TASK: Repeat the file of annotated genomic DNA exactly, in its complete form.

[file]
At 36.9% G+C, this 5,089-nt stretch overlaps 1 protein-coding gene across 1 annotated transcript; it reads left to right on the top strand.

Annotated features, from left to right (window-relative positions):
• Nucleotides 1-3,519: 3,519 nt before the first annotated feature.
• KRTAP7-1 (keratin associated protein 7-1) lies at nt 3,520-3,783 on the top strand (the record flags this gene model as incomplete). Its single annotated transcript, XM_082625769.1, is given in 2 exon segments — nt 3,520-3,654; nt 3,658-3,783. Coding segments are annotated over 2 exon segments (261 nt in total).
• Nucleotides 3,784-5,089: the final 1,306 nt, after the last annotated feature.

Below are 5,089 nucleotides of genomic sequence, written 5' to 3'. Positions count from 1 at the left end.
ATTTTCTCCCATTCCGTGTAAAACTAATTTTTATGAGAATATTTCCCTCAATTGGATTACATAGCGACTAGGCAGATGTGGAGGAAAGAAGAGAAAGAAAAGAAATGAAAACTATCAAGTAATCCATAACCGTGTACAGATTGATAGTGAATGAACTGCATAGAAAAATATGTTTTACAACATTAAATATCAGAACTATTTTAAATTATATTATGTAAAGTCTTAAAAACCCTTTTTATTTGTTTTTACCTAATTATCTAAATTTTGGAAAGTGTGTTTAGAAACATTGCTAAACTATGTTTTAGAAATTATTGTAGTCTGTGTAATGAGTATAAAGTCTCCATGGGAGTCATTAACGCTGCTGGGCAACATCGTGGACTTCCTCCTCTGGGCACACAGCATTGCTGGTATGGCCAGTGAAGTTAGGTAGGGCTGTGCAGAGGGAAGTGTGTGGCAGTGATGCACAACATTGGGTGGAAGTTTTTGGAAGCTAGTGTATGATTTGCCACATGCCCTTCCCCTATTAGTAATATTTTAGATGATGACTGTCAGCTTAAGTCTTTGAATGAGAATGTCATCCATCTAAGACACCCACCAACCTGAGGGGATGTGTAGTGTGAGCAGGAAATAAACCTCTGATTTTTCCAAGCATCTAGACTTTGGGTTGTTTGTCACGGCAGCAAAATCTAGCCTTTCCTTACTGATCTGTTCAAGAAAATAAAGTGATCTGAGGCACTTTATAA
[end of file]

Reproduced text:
At 36.9% G+C, this 5,089-nt stretch overlaps 1 protein-coding gene across 1 annotated transcript; it reads left to right on the top strand.

Annotated features, from left to right (window-relative positions):
• Nucleotides 1-3,519: 3,519 nt before the first annotated feature.
• KRTAP7-1 (keratin associated protein 7-1) lies at nt 3,520-3,783 on the top strand (the record flags this gene model as incomplete). Its single annotated transcript, XM_082625769.1, is given in 2 exon segments — nt 3,520-3,654; nt 3,658-3,783. Coding segments are annotated over 2 exon segments (261 nt in total).
• Nucleotides 3,784-5,089: the final 1,306 nt, after the last annotated feature.

Below are 5,089 nucleotides of genomic sequence, written 5' to 3'. Positions count from 1 at the left end.
ATTTTCTCCCATTCCGTGTAAAACTAATTTTTATGAGAATATTTCCCTCAATTGGATTACATAGCGACTAGGCAGATGTGGAGGAAAGAAGAGAAAGAAAAGAAATGAAAACTATCAAGTAATCCATAACCGTGTACAGATTGATAGTGAATGAACTGCATAGAAAAATATGTTTTACAACATTAAATATCAGAACTATTTTAAATTATATTATGTAAAGTCTTAAAAACCCTTTTTATTTGTTTTTACCTAATTATCTAAATTTTGGAAAGTGTGTTTAGAAACATTGCTAAACTATGTTTTAGAAATTATTGTAGTCTGTGTAATGAGTATAAAGTCTCCATGGGAGTCATTAACGCTGCTGGGCAACATCGTGGACTTCCTCCTCTGGGCACACAGCATTGCTGGTATGGCCAGTGAAGTTAGGTAGGGCTGTGCAGAGGGAAGTGTGTGGCAGTGATGCACAACATTGGGTGGAAGTTTTTGGAAGCTAGTGTATGATTTGCCACATGCCCTTCCCCTATTAGTAATATTTTAGATGATGACTGTCAGCTTAAGTCTTTGAATGAGAATGTCATCCATCTAAGACACCCACCAACCTGAGGGGATGTGTAGTGTGAGCAGGAAATAAACCTCTGATTTTTCCAAGCATCTAGACTTTGGGTTGTTTGTCACGGCAGCAAAATCTAGCCTTTCCTTACTGATCTGTTCAAGAAAATAAAGTGATCTGAGGCACTTTATAA